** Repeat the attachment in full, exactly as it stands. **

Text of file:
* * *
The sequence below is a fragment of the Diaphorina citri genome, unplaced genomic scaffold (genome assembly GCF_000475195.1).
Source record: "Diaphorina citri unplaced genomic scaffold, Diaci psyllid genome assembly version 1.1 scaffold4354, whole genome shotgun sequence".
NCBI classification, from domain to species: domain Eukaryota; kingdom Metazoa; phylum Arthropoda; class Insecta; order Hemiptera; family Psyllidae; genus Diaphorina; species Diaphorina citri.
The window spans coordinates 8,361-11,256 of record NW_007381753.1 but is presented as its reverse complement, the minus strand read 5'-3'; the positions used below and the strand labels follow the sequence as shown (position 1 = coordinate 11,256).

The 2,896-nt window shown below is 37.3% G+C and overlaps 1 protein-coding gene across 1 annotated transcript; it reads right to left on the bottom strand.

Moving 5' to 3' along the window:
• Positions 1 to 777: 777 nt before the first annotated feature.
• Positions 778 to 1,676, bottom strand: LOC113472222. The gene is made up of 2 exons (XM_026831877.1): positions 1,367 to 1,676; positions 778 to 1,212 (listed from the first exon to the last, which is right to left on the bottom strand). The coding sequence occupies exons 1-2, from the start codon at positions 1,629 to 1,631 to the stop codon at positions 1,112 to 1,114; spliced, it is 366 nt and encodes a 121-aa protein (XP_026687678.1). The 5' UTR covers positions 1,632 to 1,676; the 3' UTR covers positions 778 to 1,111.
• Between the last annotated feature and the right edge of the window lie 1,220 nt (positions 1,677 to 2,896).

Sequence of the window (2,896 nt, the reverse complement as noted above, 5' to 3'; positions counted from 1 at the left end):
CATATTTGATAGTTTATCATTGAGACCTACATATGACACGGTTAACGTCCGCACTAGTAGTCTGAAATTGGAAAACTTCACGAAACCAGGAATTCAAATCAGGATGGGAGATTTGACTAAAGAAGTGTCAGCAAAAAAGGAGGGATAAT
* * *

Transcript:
The sequence below is a fragment of the Diaphorina citri genome, unplaced genomic scaffold (genome assembly GCF_000475195.1).
Source record: "Diaphorina citri unplaced genomic scaffold, Diaci psyllid genome assembly version 1.1 scaffold4354, whole genome shotgun sequence".
NCBI classification, from domain to species: domain Eukaryota; kingdom Metazoa; phylum Arthropoda; class Insecta; order Hemiptera; family Psyllidae; genus Diaphorina; species Diaphorina citri.
The window spans coordinates 8,361-11,256 of record NW_007381753.1 but is presented as its reverse complement, the minus strand read 5'-3'; the positions used below and the strand labels follow the sequence as shown (position 1 = coordinate 11,256).

The 2,896-nt window shown below is 37.3% G+C and overlaps 1 protein-coding gene across 1 annotated transcript; it reads right to left on the bottom strand.

Moving 5' to 3' along the window:
• Positions 1 to 777: 777 nt before the first annotated feature.
• Positions 778 to 1,676, bottom strand: LOC113472222. The gene is made up of 2 exons (XM_026831877.1): positions 1,367 to 1,676; positions 778 to 1,212 (listed from the first exon to the last, which is right to left on the bottom strand). The coding sequence occupies exons 1-2, from the start codon at positions 1,629 to 1,631 to the stop codon at positions 1,112 to 1,114; spliced, it is 366 nt and encodes a 121-aa protein (XP_026687678.1). The 5' UTR covers positions 1,632 to 1,676; the 3' UTR covers positions 778 to 1,111.
• Between the last annotated feature and the right edge of the window lie 1,220 nt (positions 1,677 to 2,896).

Sequence of the window (2,896 nt, the reverse complement as noted above, 5' to 3'; positions counted from 1 at the left end):
CATATTTGATAGTTTATCATTGAGACCTACATATGACACGGTTAACGTCCGCACTAGTAGTCTGAAATTGGAAAACTTCACGAAACCAGGAATTCAAATCAGGATGGGAGATTTGACTAAAGAAGTGTCAGCAAAAAAGGAGGGATAAT